This upcoming season he has been named to the watch lists for the Walter Camp Award, Maxwell Award, Davey O'Brien Award and numerous Heisman Trophy watch lists.
I would say Moniz deserves to be called "Mighty Mo" even if he only has one gun instead of nine.
His right arm is deadly if you're a defensive coordinator trying to defend him.
Always has been.
When Moniz was a sophomore at Leilehua High School on Oahu he exploded for 2,879 yards passing and 27 touchdowns.
When he was a junior he broke his collarbone, only played 13 quarters, and still threw for 1,018 yards. When he was a senior for the Mules in 2006 his head coach Nolan Tokuda told a local newspaper reporter:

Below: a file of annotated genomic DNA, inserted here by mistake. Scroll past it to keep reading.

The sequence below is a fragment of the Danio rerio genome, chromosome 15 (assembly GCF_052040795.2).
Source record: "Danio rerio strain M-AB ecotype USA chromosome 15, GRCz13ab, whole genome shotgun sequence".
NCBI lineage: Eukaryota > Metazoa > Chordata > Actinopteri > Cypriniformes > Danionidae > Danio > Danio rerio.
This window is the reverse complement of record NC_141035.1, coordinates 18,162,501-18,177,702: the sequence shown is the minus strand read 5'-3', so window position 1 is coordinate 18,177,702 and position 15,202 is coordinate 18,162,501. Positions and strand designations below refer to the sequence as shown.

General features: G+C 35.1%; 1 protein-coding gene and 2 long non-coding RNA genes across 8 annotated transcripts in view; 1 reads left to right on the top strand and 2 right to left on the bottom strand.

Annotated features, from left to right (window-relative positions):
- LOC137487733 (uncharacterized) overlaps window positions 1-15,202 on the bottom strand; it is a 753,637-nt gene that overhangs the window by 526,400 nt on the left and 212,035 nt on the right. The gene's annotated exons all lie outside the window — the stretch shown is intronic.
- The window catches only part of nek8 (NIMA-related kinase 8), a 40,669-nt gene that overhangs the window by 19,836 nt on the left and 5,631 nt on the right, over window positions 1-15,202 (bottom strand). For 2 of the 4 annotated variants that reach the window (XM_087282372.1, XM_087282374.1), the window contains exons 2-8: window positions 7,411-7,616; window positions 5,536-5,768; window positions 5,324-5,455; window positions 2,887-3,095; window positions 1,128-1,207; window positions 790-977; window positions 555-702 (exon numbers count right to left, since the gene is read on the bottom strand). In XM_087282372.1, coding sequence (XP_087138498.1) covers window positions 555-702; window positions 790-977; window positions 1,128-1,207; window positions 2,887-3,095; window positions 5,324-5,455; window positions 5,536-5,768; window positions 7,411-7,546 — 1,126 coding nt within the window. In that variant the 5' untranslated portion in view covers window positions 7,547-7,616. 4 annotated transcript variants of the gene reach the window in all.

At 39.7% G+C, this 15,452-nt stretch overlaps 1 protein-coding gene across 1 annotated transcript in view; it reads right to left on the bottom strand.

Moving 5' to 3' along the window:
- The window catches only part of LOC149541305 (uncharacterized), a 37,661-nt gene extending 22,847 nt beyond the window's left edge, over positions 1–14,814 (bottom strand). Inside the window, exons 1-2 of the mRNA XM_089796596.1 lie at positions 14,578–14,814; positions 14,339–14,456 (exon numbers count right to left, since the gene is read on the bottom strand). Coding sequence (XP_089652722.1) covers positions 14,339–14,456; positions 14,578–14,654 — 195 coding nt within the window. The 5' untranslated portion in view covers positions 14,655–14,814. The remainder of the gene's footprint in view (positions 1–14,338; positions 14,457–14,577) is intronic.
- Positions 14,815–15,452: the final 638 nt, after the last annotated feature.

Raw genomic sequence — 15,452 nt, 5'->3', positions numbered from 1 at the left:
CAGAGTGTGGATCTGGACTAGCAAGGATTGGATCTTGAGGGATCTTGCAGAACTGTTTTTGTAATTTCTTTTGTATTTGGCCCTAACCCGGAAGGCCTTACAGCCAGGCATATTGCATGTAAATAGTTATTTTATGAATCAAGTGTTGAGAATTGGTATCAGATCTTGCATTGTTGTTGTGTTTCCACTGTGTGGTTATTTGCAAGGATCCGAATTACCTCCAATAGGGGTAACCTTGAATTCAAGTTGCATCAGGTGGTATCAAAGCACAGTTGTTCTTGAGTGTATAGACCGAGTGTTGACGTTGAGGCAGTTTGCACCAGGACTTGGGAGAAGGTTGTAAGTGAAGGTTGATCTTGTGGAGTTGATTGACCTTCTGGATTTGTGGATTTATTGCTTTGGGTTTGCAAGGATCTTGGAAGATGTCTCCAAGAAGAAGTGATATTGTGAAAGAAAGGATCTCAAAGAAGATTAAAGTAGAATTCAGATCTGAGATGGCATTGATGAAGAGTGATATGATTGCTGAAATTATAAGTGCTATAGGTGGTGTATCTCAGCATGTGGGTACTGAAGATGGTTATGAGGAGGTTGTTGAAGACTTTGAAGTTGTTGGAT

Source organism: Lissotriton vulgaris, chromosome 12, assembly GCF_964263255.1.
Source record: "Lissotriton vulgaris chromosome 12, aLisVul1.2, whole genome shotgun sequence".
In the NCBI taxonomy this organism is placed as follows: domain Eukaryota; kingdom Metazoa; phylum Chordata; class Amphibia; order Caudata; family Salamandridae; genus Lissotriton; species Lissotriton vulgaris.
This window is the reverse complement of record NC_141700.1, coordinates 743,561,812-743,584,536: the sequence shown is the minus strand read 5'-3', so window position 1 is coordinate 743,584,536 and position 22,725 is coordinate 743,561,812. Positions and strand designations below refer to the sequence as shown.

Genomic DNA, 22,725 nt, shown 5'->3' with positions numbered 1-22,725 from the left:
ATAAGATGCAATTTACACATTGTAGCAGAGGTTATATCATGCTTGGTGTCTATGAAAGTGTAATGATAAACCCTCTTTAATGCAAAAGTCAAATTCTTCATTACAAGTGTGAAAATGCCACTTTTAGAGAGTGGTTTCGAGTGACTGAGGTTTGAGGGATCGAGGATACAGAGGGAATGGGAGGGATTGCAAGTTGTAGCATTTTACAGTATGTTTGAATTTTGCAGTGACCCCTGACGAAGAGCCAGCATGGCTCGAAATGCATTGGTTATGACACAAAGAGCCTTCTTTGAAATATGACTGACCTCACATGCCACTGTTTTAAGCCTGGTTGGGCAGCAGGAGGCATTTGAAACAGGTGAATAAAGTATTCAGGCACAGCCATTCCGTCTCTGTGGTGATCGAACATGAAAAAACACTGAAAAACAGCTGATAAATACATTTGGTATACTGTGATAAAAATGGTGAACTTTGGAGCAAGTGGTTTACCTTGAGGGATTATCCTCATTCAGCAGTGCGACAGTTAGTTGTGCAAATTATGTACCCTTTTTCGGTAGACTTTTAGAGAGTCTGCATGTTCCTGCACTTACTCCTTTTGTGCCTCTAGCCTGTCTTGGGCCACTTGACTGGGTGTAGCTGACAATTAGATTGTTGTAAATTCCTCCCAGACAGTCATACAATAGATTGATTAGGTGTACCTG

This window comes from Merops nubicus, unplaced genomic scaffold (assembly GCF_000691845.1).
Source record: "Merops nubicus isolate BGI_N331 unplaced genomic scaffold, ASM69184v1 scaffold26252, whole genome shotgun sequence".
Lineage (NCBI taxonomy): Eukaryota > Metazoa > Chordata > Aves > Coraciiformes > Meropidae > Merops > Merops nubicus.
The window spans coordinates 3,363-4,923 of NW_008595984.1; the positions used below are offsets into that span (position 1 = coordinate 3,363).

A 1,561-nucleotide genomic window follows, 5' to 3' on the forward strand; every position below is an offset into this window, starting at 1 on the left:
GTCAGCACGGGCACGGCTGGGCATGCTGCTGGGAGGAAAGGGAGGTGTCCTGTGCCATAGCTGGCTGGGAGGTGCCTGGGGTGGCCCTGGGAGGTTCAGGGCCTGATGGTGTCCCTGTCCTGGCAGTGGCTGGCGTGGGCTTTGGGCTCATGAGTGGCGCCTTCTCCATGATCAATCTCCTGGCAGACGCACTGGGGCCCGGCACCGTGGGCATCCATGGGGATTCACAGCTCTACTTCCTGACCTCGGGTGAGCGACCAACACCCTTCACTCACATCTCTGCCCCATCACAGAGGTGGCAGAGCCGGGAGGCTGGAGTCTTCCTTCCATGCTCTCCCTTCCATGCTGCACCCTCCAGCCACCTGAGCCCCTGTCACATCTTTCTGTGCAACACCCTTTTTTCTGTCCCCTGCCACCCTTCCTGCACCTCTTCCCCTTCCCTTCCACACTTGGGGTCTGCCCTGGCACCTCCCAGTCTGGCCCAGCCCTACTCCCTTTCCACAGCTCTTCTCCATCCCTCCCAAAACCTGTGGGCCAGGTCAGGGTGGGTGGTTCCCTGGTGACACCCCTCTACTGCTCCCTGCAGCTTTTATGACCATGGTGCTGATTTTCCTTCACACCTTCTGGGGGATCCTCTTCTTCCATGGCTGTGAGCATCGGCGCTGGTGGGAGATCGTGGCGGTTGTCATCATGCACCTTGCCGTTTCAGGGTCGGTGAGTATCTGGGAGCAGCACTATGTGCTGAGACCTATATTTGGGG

"My only criticism of Bryant is that he is a senior."
That year he threw for 1,662 yards, 20 touchdowns, and earned himself all-state honors.
But for the college football "experts," whose job it is to scour gridirons across the country every year in hopes of finding the next Tim Tebow—or Colt Brennan if you prefer—Moniz wasn't even a blip on their radar.
"I really don't know," Moniz says when asked why no one offered him a scholarship.
"Maybe I'm not your typical-sized quarterback, just making six feet, a lot of guys are like 6' 3" and taller. You know, those kind of things."
Sometimes a highly accomplished player who does not garner any scholarship offers coming out of high school would hold a grudge against the system that slighted them.
"No, that's not in my personality," Moniz says. "I just kind of like to roll with the punches. Live with the way life goes."
In 2007, his life went to California.
Fresno City College was his destination.
His long-time girlfriend Kiley went along and took classes with him.
"It was totally different," he says. "That was the first time I saw the seasons change, you know? I got to witness fall, the winter, it was cold."